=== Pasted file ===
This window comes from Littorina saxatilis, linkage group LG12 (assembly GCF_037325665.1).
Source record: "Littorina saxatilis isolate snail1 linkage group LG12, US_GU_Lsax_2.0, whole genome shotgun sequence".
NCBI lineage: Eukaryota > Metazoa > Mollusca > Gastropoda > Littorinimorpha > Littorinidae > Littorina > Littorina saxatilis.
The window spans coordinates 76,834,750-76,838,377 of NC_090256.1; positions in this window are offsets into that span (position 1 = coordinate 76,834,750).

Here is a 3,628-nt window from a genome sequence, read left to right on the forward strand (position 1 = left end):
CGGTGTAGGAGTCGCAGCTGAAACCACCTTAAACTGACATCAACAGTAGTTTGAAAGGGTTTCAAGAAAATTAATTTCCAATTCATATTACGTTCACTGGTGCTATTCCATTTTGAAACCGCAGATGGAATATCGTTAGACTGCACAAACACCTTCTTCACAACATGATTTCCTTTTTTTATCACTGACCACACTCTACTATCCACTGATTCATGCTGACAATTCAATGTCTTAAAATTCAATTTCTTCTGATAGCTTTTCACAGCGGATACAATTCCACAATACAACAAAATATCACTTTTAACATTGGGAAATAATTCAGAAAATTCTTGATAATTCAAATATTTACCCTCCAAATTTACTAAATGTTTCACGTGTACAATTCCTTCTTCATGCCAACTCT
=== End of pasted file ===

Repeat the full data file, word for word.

This window comes from Littorina saxatilis, linkage group LG12 (assembly GCF_037325665.1).
Source record: "Littorina saxatilis isolate snail1 linkage group LG12, US_GU_Lsax_2.0, whole genome shotgun sequence".
NCBI lineage: Eukaryota > Metazoa > Mollusca > Gastropoda > Littorinimorpha > Littorinidae > Littorina > Littorina saxatilis.
The window spans coordinates 76,834,750-76,838,377 of NC_090256.1; positions in this window are offsets into that span (position 1 = coordinate 76,834,750).

Here is a 3,628-nt window from a genome sequence, read left to right on the forward strand (position 1 = left end):
CGGTGTAGGAGTCGCAGCTGAAACCACCTTAAACTGACATCAACAGTAGTTTGAAAGGGTTTCAAGAAAATTAATTTCCAATTCATATTACGTTCACTGGTGCTATTCCATTTTGAAACCGCAGATGGAATATCGTTAGACTGCACAAACACCTTCTTCACAACATGATTTCCTTTTTTTATCACTGACCACACTCTACTATCCACTGATTCATGCTGACAATTCAATGTCTTAAAATTCAATTTCTTCTGATAGCTTTTCACAGCGGATACAATTCCACAATACAACAAAATATCACTTTTAACATTGGGAAATAATTCAGAAAATTCTTGATAATTCAAATATTTACCCTCCAAATTTACTAAATGTTTCACGTGTACAATTCCTTCTTCATGCCAACTCT